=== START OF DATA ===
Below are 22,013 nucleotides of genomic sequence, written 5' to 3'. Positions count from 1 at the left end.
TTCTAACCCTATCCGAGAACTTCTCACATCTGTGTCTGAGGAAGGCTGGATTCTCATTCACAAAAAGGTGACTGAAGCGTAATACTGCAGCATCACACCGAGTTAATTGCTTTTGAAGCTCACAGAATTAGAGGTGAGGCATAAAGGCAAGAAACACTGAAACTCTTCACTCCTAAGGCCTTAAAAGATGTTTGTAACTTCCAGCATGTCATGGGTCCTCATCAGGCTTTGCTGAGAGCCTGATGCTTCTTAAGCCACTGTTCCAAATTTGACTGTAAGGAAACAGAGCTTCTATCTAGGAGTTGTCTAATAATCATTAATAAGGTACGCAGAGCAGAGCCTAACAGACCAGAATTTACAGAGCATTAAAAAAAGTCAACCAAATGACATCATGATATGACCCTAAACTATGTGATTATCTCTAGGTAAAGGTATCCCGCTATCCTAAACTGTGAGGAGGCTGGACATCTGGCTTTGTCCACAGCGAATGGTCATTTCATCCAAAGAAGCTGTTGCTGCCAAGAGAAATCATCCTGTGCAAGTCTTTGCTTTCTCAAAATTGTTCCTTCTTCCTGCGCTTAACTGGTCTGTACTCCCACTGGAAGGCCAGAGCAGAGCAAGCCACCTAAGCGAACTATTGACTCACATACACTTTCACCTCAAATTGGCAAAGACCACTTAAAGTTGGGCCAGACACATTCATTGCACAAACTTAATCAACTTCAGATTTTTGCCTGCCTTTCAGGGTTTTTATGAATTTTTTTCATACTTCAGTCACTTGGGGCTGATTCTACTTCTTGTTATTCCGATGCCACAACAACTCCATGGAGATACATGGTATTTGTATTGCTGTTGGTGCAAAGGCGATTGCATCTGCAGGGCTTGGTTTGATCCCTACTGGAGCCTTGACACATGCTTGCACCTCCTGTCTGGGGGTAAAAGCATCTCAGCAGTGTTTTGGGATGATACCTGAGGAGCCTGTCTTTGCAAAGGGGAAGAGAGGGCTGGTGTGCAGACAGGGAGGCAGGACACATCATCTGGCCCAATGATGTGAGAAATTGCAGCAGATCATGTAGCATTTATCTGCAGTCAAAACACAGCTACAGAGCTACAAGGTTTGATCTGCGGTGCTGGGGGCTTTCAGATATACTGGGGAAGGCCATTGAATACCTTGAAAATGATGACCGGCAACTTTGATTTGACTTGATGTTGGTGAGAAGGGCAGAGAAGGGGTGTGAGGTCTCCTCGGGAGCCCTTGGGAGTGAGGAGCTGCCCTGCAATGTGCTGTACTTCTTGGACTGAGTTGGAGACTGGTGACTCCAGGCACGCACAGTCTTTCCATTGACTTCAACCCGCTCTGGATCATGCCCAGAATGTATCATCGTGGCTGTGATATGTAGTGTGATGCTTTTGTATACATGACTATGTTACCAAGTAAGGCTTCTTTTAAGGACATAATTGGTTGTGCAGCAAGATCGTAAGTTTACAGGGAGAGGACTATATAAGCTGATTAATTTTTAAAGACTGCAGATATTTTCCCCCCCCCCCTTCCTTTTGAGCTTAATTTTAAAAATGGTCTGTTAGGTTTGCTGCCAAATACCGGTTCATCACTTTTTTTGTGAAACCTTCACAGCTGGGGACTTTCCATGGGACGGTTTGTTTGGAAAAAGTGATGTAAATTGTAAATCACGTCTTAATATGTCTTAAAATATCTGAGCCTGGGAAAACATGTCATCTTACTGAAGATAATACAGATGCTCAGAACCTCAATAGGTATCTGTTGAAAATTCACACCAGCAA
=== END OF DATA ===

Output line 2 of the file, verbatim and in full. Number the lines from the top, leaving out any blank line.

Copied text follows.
TTCTAACCCTATCCGAGAACTTCTCACATCTGTGTCTGAGGAAGGCTGGATTCTCATTCACAAAAAGGTGACTGAAGCGTAATACTGCAGCATCACACCGAGTTAATTGCTTTTGAAGCTCACAGAATTAGAGGTGAGGCATAAAGGCAAGAAACACTGAAACTCTTCACTCCTAAGGCCTTAAAAGATGTTTGTAACTTCCAGCATGTCATGGGTCCTCATCAGGCTTTGCTGAGAGCCTGATGCTTCTTAAGCCACTGTTCCAAATTTGACTGTAAGGAAACAGAGCTTCTATCTAGGAGTTGTCTAATAATCATTAATAAGGTACGCAGAGCAGAGCCTAACAGACCAGAATTTACAGAGCATTAAAAAAAGTCAACCAAATGACATCATGATATGACCCTAAACTATGTGATTATCTCTAGGTAAAGGTATCCCGCTATCCTAAACTGTGAGGAGGCTGGACATCTGGCTTTGTCCACAGCGAATGGTCATTTCATCCAAAGAAGCTGTTGCTGCCAAGAGAAATCATCCTGTGCAAGTCTTTGCTTTCTCAAAATTGTTCCTTCTTCCTGCGCTTAACTGGTCTGTACTCCCACTGGAAGGCCAGAGCAGAGCAAGCCACCTAAGCGAACTATTGACTCACATACACTTTCACCTCAAATTGGCAAAGACCACTTAAAGTTGGGCCAGACACATTCATTGCACAAACTTAATCAACTTCAGATTTTTGCCTGCCTTTCAGGGTTTTTATGAATTTTTTTCATACTTCAGTCACTTGGGGCTGATTCTACTTCTTGTTATTCCGATGCCACAACAACTCCATGGAGATACATGGTATTTGTATTGCTGTTGGTGCAAAGGCGATTGCATCTGCAGGGCTTGGTTTGATCCCTACTGGAGCCTTGACACATGCTTGCACCTCCTGTCTGGGGGTAAAAGCATCTCAGCAGTGTTTTGGGATGATACCTGAGGAGCCTGTCTTTGCAAAGGGGAAGAGAGGGCTGGTGTGCAGACAGGGAGGCAGGACACATCATCTGGCCCAATGATGTGAGAAATTGCAGCAGATCATGTAGCATTTATCTGCAGTCAAAACACAGCTACAGAGCTACAAGGTTTGATCTGCGGTGCTGGGGGCTTTCAGATATACTGGGGAAGGCCATTGAATACCTTGAAAATGATGACCGGCAACTTTGATTTGACTTGATGTTGGTGAGAAGGGCAGAGAAGGGGTGTGAGGTCTCCTCGGGAGCCCTTGGGAGTGAGGAGCTGCCCTGCAATGTGCTGTACTTCTTGGACTGAGTTGGAGACTGGTGACTCCAGGCACGCACAGTCTTTCCATTGACTTCAACCCGCTCTGGATCATGCCCAGAATGTATCATCGTGGCTGTGATATGTAGTGTGATGCTTTTGTATACATGACTATGTTACCAAGTAAGGCTTCTTTTAAGGACATAATTGGTTGTGCAGCAAGATCGTAAGTTTACAGGGAGAGGACTATATAAGCTGATTAATTTTTAAAGACTGCAGATATTTTCCCCCCCCCCCTTCCTTTTGAGCTTAATTTTAAAAATGGTCTGTTAGGTTTGCTGCCAAATACCGGTTCATCACTTTTTTTGTGAAACCTTCACAGCTGGGGACTTTCCATGGGACGGTTTGTTTGGAAAAAGTGATGTAAATTGTAAATCACGTCTTAATATGTCTTAAAATATCTGAGCCTGGGAAAACATGTCATCTTACTGAAGATAATACAGATGCTCAGAACCTCAATAGGTATCTGTTGAAAATTCACACCAGCAA